I noticed a poem pinned to the side of the bench.
Out of the night that covers me,
Black as the pit from pole to pole,
I thank whatever gods may be
For my unconquerable soul.
In the fell clutch of circumstance
I have not winced nor cried aloud.
Under the bludgeonings of chance
My head is bloody, but unbowed.
Beyond this place of wrath and tears
Looms but the Horror of the shade,
And yet the menace of the years
Finds and shall find me unafraid.
It matters not how strait the gate,
How charged with punishments the scroll,
I am the master of my fate:
I am the captain of my soul.
Sure, someone probably had just seen Invictus and been inspired by Morgan Freeman's dulcet tones to put up the eponymous poem. But it was certainly nice to read in the early morning autumn sunshine, while gearing up for a challenging week ahead.
Checking Wikipedia this evening, I was disappointed to read that the filmmakers made up the part in the movie about Nelson Mandela inspiring the Springboks to rugby glory with William Ernest Henley's verse. That was until I read what Mandela actually gave captain Francois Pienaar to use as literary rallying cry:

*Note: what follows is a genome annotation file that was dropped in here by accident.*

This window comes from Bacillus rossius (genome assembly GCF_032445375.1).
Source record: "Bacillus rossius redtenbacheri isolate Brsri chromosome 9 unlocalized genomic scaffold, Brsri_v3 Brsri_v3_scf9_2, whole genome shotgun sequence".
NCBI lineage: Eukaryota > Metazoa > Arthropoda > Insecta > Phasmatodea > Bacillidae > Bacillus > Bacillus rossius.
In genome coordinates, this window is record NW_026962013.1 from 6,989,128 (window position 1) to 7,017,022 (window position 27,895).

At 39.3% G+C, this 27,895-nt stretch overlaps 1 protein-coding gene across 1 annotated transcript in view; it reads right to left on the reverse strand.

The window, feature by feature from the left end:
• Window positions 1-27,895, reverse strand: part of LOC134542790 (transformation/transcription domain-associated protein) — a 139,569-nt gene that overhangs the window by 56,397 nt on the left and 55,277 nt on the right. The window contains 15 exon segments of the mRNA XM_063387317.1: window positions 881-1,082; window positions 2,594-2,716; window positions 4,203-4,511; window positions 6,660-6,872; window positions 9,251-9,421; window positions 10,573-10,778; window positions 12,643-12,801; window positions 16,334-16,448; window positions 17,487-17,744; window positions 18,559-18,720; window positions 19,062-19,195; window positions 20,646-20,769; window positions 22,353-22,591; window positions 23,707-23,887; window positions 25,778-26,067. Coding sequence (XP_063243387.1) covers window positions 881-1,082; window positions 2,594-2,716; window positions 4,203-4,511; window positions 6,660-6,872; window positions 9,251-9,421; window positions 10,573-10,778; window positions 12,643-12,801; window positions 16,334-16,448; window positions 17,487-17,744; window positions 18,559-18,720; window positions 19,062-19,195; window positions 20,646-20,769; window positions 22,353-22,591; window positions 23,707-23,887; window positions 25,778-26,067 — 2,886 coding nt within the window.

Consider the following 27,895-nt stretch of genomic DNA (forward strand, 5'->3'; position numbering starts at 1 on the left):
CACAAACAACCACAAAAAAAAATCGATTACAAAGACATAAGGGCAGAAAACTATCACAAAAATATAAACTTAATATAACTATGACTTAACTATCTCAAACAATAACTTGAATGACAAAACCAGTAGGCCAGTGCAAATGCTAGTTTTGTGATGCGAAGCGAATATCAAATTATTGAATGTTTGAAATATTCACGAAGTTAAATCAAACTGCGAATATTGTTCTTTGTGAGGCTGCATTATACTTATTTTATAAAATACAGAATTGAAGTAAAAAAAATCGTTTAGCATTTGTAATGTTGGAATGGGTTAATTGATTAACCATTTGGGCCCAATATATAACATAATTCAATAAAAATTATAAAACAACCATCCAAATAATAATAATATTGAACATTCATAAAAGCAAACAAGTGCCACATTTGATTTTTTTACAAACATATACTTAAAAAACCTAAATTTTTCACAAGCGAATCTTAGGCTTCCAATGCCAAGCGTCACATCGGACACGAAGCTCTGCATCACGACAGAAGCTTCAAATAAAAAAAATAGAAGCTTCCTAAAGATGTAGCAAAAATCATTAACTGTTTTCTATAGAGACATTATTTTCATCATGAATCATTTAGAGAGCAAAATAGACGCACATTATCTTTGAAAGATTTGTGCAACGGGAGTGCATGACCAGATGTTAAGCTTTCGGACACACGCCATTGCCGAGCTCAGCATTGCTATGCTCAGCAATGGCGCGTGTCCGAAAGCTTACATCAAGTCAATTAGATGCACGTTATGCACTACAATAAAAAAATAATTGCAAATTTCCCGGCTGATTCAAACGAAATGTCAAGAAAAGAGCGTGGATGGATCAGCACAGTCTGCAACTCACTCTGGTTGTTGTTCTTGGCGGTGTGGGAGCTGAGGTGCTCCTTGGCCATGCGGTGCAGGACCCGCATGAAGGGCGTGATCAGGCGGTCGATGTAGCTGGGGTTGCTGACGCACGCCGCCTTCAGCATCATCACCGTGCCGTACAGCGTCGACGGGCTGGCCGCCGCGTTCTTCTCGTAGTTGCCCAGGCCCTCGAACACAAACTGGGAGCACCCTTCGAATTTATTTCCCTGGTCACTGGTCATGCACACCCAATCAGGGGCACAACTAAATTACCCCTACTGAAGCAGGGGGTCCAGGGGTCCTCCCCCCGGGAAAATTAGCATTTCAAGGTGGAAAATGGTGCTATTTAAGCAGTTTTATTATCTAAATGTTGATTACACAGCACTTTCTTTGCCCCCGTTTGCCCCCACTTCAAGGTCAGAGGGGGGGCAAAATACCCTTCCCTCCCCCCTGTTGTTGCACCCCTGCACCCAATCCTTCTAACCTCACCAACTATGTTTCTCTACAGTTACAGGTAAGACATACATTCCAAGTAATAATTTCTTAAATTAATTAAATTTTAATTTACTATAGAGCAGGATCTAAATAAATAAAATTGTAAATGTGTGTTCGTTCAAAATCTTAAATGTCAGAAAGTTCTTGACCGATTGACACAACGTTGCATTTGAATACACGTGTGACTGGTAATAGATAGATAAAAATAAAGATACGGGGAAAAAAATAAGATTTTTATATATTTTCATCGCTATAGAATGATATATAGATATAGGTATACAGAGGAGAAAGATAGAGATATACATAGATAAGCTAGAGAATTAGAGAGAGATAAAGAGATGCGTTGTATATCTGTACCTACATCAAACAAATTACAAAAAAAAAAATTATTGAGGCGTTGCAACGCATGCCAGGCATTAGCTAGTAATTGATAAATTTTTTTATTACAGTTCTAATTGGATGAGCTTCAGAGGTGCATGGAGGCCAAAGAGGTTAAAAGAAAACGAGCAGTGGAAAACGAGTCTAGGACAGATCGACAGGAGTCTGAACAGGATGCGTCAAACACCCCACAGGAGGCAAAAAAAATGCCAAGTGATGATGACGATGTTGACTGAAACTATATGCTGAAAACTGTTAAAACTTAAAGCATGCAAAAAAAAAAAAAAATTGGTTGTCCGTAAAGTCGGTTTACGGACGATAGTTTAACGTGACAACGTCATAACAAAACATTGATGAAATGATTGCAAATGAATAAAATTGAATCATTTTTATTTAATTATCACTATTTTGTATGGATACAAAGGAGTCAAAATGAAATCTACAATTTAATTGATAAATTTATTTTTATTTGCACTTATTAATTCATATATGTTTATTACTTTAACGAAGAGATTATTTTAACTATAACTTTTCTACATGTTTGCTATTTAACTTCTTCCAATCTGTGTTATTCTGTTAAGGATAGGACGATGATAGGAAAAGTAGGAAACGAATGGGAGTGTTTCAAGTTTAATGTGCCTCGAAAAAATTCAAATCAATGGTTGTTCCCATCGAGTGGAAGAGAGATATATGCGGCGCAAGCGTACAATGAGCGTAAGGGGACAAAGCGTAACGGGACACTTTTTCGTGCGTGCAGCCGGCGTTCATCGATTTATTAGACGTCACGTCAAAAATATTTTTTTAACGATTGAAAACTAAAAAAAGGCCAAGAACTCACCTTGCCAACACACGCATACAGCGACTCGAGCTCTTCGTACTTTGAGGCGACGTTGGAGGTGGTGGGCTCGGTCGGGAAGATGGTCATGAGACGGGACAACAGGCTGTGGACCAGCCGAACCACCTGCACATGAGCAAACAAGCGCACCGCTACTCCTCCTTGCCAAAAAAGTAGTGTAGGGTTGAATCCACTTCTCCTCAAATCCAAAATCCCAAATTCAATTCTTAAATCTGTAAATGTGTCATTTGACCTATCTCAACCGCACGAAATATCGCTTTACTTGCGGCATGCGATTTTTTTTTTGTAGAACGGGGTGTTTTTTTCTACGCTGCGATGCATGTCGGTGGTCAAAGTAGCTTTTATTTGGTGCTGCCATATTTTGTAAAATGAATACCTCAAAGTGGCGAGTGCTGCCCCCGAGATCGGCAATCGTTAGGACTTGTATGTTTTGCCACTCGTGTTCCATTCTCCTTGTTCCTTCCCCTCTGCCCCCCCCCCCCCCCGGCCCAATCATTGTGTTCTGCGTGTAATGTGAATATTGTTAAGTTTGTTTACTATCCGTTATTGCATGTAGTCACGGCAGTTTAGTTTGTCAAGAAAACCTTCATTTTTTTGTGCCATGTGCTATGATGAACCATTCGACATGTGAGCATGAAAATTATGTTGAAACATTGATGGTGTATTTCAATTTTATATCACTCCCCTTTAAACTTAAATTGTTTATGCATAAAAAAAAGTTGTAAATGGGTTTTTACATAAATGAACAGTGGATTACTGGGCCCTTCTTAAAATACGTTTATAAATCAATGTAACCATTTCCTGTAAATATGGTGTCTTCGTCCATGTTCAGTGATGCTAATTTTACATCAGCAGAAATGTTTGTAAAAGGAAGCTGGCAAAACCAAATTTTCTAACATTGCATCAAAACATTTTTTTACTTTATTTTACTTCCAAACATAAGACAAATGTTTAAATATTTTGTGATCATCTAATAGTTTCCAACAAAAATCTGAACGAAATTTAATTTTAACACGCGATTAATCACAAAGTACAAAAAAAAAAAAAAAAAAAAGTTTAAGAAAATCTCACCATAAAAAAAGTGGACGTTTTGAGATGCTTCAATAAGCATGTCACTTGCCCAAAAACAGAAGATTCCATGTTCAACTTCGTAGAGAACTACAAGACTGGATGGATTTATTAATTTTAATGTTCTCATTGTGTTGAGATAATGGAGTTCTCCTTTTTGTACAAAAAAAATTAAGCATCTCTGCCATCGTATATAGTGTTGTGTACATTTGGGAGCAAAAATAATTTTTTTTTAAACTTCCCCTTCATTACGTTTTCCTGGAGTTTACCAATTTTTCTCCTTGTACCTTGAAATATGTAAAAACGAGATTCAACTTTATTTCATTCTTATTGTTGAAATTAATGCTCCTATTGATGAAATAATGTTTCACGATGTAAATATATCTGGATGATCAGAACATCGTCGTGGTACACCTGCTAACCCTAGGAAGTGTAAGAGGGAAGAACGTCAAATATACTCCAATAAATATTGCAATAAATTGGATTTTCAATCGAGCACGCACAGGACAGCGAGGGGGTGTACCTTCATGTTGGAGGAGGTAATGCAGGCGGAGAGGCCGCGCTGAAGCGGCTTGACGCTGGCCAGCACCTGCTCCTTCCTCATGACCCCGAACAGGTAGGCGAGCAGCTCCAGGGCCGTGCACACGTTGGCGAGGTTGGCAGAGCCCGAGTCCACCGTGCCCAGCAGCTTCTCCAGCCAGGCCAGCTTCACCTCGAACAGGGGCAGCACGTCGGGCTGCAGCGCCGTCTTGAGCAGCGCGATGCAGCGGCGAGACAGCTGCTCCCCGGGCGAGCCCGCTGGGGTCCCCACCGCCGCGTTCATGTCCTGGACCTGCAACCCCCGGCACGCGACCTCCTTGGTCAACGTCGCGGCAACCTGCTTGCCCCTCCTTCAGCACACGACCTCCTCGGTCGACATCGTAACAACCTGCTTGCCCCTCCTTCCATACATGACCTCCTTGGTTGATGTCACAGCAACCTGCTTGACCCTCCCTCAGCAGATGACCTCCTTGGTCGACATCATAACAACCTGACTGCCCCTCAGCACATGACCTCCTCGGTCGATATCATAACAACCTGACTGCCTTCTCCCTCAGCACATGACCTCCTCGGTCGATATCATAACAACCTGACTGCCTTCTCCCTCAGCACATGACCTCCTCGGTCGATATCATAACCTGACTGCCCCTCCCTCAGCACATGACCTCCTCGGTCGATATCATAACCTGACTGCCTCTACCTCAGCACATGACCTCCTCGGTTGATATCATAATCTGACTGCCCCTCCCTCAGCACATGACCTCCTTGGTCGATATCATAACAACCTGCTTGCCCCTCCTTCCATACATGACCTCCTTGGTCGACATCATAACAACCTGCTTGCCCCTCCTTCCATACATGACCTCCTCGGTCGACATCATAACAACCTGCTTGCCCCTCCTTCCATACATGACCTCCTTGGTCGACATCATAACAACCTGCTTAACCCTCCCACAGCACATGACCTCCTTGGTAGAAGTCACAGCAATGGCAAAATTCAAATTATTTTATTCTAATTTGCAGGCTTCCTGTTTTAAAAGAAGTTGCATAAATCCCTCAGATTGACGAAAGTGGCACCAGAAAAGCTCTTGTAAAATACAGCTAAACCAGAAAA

It is not the critic who counts; not the man who points out how the strong man stumbles, or where the doer of deeds could have done them better. The credit belongs to the man who is actually in the arena, whose face is marred by dust and sweat and blood; who strives valiantly; who errs, who comes short again and again, because there is no effort without error and shortcoming; but who does actually strive to do the deeds; who knows great enthusiasms, the great devotions; who spends himself in a worthy cause; who at the best knows in the end the triumph of high achievement, and who at the worst, if he fails, at least fails while daring greatly, so that his place shall never be with those cold and timid souls who neither know victory nor defeat.
-Theodore Roosevelt, 1910.
No wonder the Springboks won that World Cup.
And as much as I think Nelson Mandela is wonderful...
....I think this week is going to be a Teddy Roosevelt kind of week.